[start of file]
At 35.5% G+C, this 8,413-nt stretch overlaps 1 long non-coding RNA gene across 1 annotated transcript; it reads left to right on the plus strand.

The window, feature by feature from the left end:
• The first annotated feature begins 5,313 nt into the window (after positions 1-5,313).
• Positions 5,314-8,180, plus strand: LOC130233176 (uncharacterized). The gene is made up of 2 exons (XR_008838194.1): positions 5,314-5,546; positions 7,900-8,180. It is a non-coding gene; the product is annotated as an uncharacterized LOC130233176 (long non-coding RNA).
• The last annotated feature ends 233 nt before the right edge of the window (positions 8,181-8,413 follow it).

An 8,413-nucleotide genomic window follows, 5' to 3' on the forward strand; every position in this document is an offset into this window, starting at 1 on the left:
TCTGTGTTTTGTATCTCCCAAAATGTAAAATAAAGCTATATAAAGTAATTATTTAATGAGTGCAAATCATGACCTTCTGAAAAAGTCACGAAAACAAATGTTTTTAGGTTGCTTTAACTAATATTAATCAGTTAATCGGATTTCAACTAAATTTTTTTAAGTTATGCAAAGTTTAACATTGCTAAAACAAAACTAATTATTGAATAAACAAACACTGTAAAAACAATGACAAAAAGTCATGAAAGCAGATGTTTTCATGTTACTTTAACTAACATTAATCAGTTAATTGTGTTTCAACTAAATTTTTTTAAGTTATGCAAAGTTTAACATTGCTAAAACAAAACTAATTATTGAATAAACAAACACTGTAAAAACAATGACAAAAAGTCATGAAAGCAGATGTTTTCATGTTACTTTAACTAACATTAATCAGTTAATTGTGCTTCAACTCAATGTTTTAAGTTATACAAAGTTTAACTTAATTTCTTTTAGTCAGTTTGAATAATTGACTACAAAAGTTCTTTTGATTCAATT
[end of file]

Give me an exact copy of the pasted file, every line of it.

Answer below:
At 35.5% G+C, this 8,413-nt stretch overlaps 1 long non-coding RNA gene across 1 annotated transcript; it reads left to right on the plus strand.

The window, feature by feature from the left end:
• The first annotated feature begins 5,313 nt into the window (after positions 1-5,313).
• Positions 5,314-8,180, plus strand: LOC130233176 (uncharacterized). The gene is made up of 2 exons (XR_008838194.1): positions 5,314-5,546; positions 7,900-8,180. It is a non-coding gene; the product is annotated as an uncharacterized LOC130233176 (long non-coding RNA).
• The last annotated feature ends 233 nt before the right edge of the window (positions 8,181-8,413 follow it).

An 8,413-nucleotide genomic window follows, 5' to 3' on the forward strand; every position in this document is an offset into this window, starting at 1 on the left:
TCTGTGTTTTGTATCTCCCAAAATGTAAAATAAAGCTATATAAAGTAATTATTTAATGAGTGCAAATCATGACCTTCTGAAAAAGTCACGAAAACAAATGTTTTTAGGTTGCTTTAACTAATATTAATCAGTTAATCGGATTTCAACTAAATTTTTTTAAGTTATGCAAAGTTTAACATTGCTAAAACAAAACTAATTATTGAATAAACAAACACTGTAAAAACAATGACAAAAAGTCATGAAAGCAGATGTTTTCATGTTACTTTAACTAACATTAATCAGTTAATTGTGTTTCAACTAAATTTTTTTAAGTTATGCAAAGTTTAACATTGCTAAAACAAAACTAATTATTGAATAAACAAACACTGTAAAAACAATGACAAAAAGTCATGAAAGCAGATGTTTTCATGTTACTTTAACTAACATTAATCAGTTAATTGTGCTTCAACTCAATGTTTTAAGTTATACAAAGTTTAACTTAATTTCTTTTAGTCAGTTTGAATAATTGACTACAAAAGTTCTTTTGATTCAATT